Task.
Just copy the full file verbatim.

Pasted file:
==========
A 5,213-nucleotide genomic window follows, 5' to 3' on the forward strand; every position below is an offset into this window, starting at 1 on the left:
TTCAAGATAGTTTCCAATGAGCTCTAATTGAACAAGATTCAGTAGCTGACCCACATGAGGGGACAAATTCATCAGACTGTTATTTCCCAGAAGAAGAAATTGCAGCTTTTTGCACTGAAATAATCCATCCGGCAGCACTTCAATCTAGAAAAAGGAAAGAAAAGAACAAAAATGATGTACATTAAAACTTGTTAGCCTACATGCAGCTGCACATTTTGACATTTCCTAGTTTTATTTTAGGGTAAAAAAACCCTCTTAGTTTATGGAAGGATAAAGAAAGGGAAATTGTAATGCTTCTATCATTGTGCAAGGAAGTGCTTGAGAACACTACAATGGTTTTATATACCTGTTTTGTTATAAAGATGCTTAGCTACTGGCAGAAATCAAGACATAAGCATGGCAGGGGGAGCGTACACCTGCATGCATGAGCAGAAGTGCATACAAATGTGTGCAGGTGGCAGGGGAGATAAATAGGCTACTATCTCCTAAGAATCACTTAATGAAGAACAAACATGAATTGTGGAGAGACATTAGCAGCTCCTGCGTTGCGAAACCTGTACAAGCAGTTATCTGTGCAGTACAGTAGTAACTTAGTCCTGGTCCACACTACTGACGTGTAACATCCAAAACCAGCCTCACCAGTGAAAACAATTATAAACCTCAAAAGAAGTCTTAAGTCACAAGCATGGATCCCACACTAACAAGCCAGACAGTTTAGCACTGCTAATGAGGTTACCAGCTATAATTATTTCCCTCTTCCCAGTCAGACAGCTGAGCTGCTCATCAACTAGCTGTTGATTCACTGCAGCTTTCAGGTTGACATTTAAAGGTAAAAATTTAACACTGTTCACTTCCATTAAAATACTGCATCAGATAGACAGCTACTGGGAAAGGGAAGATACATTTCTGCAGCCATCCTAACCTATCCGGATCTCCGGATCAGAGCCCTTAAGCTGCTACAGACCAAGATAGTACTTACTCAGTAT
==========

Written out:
A 5,213-nucleotide genomic window follows, 5' to 3' on the forward strand; every position below is an offset into this window, starting at 1 on the left:
TTCAAGATAGTTTCCAATGAGCTCTAATTGAACAAGATTCAGTAGCTGACCCACATGAGGGGACAAATTCATCAGACTGTTATTTCCCAGAAGAAGAAATTGCAGCTTTTTGCACTGAAATAATCCATCCGGCAGCACTTCAATCTAGAAAAAGGAAAGAAAAGAACAAAAATGATGTACATTAAAACTTGTTAGCCTACATGCAGCTGCACATTTTGACATTTCCTAGTTTTATTTTAGGGTAAAAAAACCCTCTTAGTTTATGGAAGGATAAAGAAAGGGAAATTGTAATGCTTCTATCATTGTGCAAGGAAGTGCTTGAGAACACTACAATGGTTTTATATACCTGTTTTGTTATAAAGATGCTTAGCTACTGGCAGAAATCAAGACATAAGCATGGCAGGGGGAGCGTACACCTGCATGCATGAGCAGAAGTGCATACAAATGTGTGCAGGTGGCAGGGGAGATAAATAGGCTACTATCTCCTAAGAATCACTTAATGAAGAACAAACATGAATTGTGGAGAGACATTAGCAGCTCCTGCGTTGCGAAACCTGTACAAGCAGTTATCTGTGCAGTACAGTAGTAACTTAGTCCTGGTCCACACTACTGACGTGTAACATCCAAAACCAGCCTCACCAGTGAAAACAATTATAAACCTCAAAAGAAGTCTTAAGTCACAAGCATGGATCCCACACTAACAAGCCAGACAGTTTAGCACTGCTAATGAGGTTACCAGCTATAATTATTTCCCTCTTCCCAGTCAGACAGCTGAGCTGCTCATCAACTAGCTGTTGATTCACTGCAGCTTTCAGGTTGACATTTAAAGGTAAAAATTTAACACTGTTCACTTCCATTAAAATACTGCATCAGATAGACAGCTACTGGGAAAGGGAAGATACATTTCTGCAGCCATCCTAACCTATCCGGATCTCCGGATCAGAGCCCTTAAGCTGCTACAGACCAAGATAGTACTTACTCAGTAT